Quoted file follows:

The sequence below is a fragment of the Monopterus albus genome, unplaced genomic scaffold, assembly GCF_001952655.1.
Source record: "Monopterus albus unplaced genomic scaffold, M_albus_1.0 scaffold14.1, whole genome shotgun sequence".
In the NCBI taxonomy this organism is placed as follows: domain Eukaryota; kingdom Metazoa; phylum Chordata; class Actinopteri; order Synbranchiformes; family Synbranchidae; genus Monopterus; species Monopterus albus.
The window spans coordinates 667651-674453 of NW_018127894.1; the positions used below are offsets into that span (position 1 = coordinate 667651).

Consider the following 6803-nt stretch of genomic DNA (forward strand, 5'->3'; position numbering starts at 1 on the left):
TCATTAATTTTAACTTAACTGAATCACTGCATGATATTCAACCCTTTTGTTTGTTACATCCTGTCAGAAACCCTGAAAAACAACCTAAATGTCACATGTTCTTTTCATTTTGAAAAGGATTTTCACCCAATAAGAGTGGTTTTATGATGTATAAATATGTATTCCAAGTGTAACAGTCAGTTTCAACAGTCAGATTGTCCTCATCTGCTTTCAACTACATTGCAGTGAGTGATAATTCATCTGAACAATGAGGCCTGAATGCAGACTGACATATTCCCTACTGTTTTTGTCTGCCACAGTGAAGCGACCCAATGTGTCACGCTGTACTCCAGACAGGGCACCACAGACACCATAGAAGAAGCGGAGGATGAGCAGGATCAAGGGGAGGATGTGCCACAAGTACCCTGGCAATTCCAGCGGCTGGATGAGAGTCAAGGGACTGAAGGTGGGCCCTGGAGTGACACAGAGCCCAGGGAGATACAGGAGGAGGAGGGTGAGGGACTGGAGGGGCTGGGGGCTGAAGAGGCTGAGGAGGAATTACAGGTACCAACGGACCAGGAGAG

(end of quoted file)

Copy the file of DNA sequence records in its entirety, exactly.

The sequence below is a fragment of the Monopterus albus genome, unplaced genomic scaffold, assembly GCF_001952655.1.
Source record: "Monopterus albus unplaced genomic scaffold, M_albus_1.0 scaffold14.1, whole genome shotgun sequence".
In the NCBI taxonomy this organism is placed as follows: domain Eukaryota; kingdom Metazoa; phylum Chordata; class Actinopteri; order Synbranchiformes; family Synbranchidae; genus Monopterus; species Monopterus albus.
The window spans coordinates 667651-674453 of NW_018127894.1; the positions used below are offsets into that span (position 1 = coordinate 667651).

Consider the following 6803-nt stretch of genomic DNA (forward strand, 5'->3'; position numbering starts at 1 on the left):
TCATTAATTTTAACTTAACTGAATCACTGCATGATATTCAACCCTTTTGTTTGTTACATCCTGTCAGAAACCCTGAAAAACAACCTAAATGTCACATGTTCTTTTCATTTTGAAAAGGATTTTCACCCAATAAGAGTGGTTTTATGATGTATAAATATGTATTCCAAGTGTAACAGTCAGTTTCAACAGTCAGATTGTCCTCATCTGCTTTCAACTACATTGCAGTGAGTGATAATTCATCTGAACAATGAGGCCTGAATGCAGACTGACATATTCCCTACTGTTTTTGTCTGCCACAGTGAAGCGACCCAATGTGTCACGCTGTACTCCAGACAGGGCACCACAGACACCATAGAAGAAGCGGAGGATGAGCAGGATCAAGGGGAGGATGTGCCACAAGTACCCTGGCAATTCCAGCGGCTGGATGAGAGTCAAGGGACTGAAGGTGGGCCCTGGAGTGACACAGAGCCCAGGGAGATACAGGAGGAGGAGGGTGAGGGACTGGAGGGGCTGGGGGCTGAAGAGGCTGAGGAGGAATTACAGGTACCAACGGACCAGGAGAG